Develop a Strong Security Policy

The first step toward securing your small business against cyber crime is to develop strong cyber security policies and ensure that they’re consistently implemented. Ensure that all employees are aware of the policy and put measures in place to ensure that they follow it. Write out a security protocol for your company and send it to every stakeholder, including employees, suppliers, and customers.

But how do you create a strong security policy for your company? You may ban employees from using personal emails on company computers and other devices that connect to the Internet, and allow only company devices to be connected to the Wi-Fi. You may also state in your security policy that all passwords must follow certain formats. Prohibiting your staff from opening links and emails that are unrelated to your company may also be helpful.

Encrypt Your Data

To ensure that you’re not the next cyber crime statistic, enlist the services of a third party vendor to monitor and encrypt your data. Alternatively, you may utilize some of the latest technology to encrypt and protect your small business data. You can find free software online to help you encrypt data.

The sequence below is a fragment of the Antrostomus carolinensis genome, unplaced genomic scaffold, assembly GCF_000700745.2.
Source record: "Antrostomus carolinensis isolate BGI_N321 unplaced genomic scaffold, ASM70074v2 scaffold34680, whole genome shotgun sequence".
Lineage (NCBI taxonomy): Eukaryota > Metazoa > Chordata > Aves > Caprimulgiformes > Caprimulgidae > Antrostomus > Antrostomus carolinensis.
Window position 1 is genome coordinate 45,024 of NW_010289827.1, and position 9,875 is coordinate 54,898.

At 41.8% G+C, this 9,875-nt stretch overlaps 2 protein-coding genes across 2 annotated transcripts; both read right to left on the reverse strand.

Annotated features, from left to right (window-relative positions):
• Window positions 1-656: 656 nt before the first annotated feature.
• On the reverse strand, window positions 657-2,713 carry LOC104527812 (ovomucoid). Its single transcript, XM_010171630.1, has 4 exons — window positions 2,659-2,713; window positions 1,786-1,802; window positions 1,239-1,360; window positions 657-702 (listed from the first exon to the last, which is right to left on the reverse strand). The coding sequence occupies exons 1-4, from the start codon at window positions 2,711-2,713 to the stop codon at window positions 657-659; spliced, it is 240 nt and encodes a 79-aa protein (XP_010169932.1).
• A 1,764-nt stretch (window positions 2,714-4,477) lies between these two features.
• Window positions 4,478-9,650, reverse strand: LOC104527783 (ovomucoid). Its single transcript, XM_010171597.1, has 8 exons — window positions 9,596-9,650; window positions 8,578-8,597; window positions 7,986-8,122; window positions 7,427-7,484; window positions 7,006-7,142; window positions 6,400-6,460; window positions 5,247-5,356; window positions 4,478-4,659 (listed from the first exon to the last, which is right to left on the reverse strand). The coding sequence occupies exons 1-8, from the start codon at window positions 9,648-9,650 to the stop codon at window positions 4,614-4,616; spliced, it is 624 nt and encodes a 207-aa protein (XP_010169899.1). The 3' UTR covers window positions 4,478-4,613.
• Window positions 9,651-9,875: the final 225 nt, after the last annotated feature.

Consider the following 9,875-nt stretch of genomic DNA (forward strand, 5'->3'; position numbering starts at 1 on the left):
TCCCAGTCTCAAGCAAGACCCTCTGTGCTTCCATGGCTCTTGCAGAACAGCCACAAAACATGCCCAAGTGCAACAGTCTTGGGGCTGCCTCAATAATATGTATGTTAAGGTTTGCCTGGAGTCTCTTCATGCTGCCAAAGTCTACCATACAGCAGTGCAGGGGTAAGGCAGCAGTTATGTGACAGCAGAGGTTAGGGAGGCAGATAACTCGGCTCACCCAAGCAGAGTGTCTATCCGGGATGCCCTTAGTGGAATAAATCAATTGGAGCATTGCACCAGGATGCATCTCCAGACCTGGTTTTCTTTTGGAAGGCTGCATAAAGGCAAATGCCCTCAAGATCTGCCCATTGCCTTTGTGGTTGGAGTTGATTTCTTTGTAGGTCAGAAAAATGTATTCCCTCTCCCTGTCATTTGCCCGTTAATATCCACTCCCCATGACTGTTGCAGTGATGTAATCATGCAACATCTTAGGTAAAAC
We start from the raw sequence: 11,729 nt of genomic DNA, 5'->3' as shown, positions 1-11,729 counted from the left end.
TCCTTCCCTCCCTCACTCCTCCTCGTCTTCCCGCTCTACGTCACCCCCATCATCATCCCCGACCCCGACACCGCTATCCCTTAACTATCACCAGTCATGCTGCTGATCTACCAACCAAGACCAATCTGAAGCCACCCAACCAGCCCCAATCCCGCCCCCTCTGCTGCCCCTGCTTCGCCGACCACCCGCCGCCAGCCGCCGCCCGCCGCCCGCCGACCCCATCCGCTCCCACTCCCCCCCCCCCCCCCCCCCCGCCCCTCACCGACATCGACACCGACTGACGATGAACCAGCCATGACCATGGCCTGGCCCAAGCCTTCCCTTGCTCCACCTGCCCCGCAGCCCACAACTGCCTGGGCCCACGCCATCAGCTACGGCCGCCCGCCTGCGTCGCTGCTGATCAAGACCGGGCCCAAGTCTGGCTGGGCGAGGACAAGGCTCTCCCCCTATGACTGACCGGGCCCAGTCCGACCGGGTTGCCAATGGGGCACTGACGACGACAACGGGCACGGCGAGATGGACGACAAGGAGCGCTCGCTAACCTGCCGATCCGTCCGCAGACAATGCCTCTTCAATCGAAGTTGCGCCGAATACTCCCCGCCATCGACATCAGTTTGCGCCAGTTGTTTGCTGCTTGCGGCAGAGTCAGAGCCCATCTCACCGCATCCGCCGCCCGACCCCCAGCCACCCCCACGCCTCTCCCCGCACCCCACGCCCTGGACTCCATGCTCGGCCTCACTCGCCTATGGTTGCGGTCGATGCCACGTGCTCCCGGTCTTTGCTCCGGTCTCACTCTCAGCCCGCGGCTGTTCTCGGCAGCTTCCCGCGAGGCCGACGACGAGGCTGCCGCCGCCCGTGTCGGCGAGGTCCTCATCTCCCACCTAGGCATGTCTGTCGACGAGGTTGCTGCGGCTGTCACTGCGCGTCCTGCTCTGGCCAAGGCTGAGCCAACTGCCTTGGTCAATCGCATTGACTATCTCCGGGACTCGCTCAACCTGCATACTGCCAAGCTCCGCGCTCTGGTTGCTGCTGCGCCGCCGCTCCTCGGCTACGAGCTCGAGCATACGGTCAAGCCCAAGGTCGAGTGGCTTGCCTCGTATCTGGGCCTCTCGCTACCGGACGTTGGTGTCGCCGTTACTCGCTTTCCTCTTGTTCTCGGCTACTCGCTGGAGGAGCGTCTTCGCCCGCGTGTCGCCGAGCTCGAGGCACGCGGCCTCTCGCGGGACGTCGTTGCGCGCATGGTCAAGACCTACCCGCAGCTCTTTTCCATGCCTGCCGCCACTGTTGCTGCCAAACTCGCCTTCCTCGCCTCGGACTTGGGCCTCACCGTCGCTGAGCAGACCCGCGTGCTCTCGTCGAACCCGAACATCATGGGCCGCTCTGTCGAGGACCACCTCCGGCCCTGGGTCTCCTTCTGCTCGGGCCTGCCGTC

What is data encryption? Essentially, encrypting data means that you’re using software to create a series of passwords for your data. This implies that the user must have another password to access your information. Data encryption is essential to protect sensitive information, such as bank routing numbers and employee social security numbers. Be sure to share passwords only with people who require access to your systems.

Use Anti-Malware Protection

Malware is any software designed to damage, disrupt, and gain unauthorized access to your network system. The most common examples of malware include rootkits, bots, adware, bugs, and viruses. Trojan, worms, and spyware are other types of malware that can gain access to your computer system. This malicious software is transmitted to your systems through emails, websites, and Wi-Fi.